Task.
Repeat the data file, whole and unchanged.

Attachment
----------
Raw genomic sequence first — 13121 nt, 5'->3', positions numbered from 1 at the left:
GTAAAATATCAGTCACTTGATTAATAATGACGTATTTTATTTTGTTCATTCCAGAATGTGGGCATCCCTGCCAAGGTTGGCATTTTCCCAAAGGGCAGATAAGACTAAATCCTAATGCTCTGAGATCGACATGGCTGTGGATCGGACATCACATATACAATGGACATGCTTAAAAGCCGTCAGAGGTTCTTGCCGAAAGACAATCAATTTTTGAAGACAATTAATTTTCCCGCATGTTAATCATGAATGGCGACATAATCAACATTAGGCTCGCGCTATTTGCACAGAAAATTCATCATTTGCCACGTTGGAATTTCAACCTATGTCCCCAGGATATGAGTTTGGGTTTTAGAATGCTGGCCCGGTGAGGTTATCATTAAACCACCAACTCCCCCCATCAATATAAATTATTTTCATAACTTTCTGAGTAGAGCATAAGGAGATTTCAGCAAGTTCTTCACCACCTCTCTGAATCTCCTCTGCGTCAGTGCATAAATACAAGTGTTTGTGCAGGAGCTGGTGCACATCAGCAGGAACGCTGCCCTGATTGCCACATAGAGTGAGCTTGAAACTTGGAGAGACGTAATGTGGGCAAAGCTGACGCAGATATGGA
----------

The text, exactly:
Raw genomic sequence first — 13121 nt, 5'->3', positions numbered from 1 at the left:
GTAAAATATCAGTCACTTGATTAATAATGACGTATTTTATTTTGTTCATTCCAGAATGTGGGCATCCCTGCCAAGGTTGGCATTTTCCCAAAGGGCAGATAAGACTAAATCCTAATGCTCTGAGATCGACATGGCTGTGGATCGGACATCACATATACAATGGACATGCTTAAAAGCCGTCAGAGGTTCTTGCCGAAAGACAATCAATTTTTGAAGACAATTAATTTTCCCGCATGTTAATCATGAATGGCGACATAATCAACATTAGGCTCGCGCTATTTGCACAGAAAATTCATCATTTGCCACGTTGGAATTTCAACCTATGTCCCCAGGATATGAGTTTGGGTTTTAGAATGCTGGCCCGGTGAGGTTATCATTAAACCACCAACTCCCCCCATCAATATAAATTATTTTCATAACTTTCTGAGTAGAGCATAAGGAGATTTCAGCAAGTTCTTCACCACCTCTCTGAATCTCCTCTGCGTCAGTGCATAAATACAAGTGTTTGTGCAGGAGCTGGTGCACATCAGCAGGAACGCTGCCCTGATTGCCACATAGAGTGAGCTTGAAACTTGGAGAGACGTAATGTGGGCAAAGCTGACGCAGATATGGA